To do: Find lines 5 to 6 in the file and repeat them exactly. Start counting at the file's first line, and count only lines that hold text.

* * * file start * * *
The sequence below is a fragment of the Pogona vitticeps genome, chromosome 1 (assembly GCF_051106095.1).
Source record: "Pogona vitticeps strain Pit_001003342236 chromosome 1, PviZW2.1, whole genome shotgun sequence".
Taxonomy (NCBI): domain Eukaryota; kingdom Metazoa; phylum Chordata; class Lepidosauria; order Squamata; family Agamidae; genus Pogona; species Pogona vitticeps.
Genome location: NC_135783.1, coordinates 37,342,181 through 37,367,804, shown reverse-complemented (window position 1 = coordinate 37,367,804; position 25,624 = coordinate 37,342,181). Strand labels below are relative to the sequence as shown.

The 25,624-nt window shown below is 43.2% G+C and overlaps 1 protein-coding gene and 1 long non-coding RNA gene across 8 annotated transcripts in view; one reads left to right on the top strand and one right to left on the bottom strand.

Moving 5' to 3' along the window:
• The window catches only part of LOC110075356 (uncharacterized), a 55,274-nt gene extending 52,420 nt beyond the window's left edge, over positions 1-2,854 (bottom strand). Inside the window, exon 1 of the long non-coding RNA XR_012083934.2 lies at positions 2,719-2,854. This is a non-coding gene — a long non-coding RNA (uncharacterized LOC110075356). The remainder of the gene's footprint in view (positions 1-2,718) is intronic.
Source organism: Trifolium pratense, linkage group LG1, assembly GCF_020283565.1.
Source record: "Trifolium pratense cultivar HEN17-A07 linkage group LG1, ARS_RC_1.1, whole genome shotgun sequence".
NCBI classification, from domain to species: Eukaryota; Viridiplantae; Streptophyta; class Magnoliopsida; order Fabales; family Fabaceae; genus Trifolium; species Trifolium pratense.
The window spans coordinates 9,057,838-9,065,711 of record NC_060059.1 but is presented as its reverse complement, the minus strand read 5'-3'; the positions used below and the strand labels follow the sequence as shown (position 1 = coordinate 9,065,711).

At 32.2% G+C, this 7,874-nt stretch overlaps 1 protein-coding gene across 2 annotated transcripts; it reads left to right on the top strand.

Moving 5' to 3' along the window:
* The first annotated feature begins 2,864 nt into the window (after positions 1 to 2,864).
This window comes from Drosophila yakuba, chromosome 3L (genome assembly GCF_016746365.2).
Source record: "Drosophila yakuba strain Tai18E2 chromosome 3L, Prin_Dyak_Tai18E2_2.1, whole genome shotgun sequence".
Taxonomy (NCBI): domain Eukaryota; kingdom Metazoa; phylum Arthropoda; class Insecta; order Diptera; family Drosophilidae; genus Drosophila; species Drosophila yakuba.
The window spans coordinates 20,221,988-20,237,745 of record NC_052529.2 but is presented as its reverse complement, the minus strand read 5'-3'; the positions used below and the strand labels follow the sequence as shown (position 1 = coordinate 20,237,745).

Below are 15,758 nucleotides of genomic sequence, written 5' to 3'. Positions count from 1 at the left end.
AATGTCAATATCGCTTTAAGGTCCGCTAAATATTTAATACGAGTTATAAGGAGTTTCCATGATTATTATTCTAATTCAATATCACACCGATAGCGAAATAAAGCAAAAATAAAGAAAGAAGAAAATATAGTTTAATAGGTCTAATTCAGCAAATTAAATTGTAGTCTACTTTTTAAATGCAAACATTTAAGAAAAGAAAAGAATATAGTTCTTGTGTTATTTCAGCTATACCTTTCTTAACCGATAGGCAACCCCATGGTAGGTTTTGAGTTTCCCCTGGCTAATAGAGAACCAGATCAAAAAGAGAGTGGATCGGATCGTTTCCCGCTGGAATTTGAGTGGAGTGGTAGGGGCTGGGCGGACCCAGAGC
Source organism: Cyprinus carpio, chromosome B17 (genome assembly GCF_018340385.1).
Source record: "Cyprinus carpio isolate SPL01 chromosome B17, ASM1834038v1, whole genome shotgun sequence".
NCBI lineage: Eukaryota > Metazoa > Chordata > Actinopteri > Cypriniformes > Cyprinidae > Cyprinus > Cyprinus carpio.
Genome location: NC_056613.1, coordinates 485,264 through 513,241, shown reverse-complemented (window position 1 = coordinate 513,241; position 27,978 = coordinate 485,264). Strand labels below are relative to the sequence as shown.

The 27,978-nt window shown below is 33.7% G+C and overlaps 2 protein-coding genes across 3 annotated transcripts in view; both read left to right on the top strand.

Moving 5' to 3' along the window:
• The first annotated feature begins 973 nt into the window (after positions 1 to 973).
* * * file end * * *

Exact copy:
The 25,624-nt window shown below is 43.2% G+C and overlaps 1 protein-coding gene and 1 long non-coding RNA gene across 8 annotated transcripts in view; one reads left to right on the top strand and one right to left on the bottom strand.

Moving 5' to 3' along the window: